Issues And Best Practices To Consider Before Substituting

Depository coordinators should give careful thought to substituting online versions for tangible materials. The decision to substitute should not be made quickly as there are many factors that come into play and ought to be considered:

  • Patron characteristics, community needs, usage patterns, and research requirements.

    • Is the title better suited in another format?
    • What are its scope, purpose, and intended audience?
    • Is the title authoritative?
    • What is the date range or coverage?
    • Is the information time sensitive?
    • Is the title's online version the legal controlling authority?
    • Library’s collection development policy.

      • Is the use of online resources in line with your library’s collection development policy? If not, is the policy going to be revised?
      • Are your substitution decisions documented in the collection development policy?
      • Did you deselect the title's tangible item number from your library's profile? This practice is encouraged if you no longer need the tangible format to best serve your community.
      • Online-only information may require more staff time to identify, learn to use, train staff, and assist patrons. Do you have adequate staffing levels to do this?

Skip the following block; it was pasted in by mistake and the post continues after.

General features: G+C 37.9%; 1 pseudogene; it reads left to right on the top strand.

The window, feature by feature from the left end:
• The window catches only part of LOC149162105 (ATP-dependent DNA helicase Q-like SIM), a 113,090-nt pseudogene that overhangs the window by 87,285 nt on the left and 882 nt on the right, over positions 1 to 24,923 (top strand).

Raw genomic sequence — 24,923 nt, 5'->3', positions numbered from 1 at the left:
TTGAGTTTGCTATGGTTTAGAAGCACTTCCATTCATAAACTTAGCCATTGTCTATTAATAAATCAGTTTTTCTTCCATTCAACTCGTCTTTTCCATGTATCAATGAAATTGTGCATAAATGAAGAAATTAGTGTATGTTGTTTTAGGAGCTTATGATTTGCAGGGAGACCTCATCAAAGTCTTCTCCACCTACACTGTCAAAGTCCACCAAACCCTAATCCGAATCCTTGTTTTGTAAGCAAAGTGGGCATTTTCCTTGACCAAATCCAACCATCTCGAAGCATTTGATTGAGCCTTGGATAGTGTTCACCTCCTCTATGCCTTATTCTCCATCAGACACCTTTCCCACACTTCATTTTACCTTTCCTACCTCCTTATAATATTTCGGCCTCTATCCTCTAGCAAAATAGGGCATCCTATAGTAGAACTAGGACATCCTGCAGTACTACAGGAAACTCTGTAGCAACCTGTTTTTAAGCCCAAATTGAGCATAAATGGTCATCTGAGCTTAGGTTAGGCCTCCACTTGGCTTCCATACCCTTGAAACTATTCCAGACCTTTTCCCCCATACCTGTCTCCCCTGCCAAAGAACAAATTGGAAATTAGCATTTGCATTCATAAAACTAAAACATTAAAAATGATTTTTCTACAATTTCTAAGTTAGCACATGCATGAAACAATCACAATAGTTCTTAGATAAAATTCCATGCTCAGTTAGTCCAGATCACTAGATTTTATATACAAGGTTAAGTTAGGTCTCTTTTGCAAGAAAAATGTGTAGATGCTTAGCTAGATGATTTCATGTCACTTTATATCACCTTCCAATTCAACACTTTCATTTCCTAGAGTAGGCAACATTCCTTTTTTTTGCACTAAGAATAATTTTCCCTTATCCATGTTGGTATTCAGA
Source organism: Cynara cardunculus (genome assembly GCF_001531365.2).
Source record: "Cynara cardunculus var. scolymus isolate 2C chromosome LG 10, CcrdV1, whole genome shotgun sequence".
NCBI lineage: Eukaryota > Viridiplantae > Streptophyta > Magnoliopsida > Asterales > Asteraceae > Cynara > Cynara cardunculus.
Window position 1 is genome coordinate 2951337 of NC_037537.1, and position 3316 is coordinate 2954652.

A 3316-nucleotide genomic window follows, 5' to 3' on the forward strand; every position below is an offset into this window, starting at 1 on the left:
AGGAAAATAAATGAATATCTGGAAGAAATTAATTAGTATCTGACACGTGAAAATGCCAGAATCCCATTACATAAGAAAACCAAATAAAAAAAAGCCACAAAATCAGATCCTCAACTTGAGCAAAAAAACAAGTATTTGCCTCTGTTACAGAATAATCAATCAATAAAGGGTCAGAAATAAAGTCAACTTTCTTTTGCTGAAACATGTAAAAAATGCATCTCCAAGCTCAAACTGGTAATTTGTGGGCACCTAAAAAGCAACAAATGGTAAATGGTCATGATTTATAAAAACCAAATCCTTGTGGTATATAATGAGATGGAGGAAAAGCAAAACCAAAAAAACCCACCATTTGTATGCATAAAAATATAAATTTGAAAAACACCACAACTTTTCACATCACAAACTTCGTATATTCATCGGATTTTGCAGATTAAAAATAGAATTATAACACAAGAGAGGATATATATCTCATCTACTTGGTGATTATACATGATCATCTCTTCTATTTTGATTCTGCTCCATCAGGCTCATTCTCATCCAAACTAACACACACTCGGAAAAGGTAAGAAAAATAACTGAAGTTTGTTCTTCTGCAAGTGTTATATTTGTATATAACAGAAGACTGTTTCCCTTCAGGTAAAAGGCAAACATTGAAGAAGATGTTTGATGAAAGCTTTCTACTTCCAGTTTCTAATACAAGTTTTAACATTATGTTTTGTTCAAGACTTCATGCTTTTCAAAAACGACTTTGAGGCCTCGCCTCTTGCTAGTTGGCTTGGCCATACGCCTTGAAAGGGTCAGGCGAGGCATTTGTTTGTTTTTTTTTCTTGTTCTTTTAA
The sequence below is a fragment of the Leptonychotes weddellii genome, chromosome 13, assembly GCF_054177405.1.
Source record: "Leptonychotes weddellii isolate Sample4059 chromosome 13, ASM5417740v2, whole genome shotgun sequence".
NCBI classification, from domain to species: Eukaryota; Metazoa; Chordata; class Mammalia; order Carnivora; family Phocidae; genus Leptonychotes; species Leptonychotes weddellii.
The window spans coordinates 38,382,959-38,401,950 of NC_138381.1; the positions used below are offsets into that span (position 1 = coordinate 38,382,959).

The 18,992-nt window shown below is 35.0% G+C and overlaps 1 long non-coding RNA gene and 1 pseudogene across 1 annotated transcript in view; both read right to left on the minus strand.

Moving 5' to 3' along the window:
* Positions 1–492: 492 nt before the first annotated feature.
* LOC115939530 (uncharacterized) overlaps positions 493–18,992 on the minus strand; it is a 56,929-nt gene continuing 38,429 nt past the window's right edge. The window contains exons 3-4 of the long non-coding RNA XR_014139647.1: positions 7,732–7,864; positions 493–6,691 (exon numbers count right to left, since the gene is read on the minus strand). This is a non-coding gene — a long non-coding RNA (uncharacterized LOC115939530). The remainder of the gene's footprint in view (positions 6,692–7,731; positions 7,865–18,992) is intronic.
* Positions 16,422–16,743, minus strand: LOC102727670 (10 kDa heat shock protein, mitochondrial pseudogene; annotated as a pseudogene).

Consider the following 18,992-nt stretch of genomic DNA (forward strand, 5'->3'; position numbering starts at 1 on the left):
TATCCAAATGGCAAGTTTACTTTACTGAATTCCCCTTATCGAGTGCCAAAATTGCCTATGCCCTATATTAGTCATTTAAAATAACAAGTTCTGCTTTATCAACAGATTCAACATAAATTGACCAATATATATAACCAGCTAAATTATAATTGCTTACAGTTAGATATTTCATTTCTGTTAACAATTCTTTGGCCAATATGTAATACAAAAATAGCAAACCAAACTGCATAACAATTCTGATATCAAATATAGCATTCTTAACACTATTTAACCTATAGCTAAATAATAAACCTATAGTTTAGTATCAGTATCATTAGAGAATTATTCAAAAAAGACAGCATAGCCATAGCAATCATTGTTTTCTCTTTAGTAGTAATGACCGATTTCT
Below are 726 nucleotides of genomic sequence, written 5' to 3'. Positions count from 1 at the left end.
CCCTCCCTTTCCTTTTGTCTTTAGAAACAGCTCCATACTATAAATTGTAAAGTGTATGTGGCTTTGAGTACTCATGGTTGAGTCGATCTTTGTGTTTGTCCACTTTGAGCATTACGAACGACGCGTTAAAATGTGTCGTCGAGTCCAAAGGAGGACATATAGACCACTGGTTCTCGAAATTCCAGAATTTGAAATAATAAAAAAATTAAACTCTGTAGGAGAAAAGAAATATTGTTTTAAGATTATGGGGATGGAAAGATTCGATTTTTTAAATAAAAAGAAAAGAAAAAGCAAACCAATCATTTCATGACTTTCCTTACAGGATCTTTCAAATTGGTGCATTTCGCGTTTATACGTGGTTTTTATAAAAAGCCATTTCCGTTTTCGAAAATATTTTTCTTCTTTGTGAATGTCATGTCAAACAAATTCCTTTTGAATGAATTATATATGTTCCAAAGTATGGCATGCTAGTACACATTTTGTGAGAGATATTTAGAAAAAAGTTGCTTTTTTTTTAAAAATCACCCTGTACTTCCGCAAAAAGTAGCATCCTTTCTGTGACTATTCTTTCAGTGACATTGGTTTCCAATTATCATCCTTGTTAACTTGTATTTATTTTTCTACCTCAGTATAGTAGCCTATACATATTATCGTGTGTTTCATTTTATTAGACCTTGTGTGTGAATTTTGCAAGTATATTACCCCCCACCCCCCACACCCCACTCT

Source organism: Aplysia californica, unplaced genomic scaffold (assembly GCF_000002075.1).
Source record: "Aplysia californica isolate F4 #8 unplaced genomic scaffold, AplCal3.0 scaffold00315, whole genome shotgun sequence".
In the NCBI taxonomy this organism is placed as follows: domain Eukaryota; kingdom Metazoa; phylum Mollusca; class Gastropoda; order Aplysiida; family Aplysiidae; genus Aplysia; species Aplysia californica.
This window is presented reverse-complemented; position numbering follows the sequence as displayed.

• Online-only information may limit the number of patrons who can use all parts of the collection at one time. Is your library committed to funding for future upgrades of computer hardware, printers, and software to ensure adequate numbers of computer workstations for public access to online Government information?
      • The library should properly reference the substitution so it may be easily located and accessible to users.

        • Do your users know when to go to your shelves and when to go to a computer?
        • Does your library catalog online titles?
        • Are there active hyperlinks in your OPAC?
        • Are there notes in your shelf list?
        • Do you include Government publications in Web guides? Are they kept current with new titles/Web sites added regularly?
        • Each depository library's policies for online formats and Internet use must be within the guidelines established by the FDLP.

        What To Do With Your Tangible Publications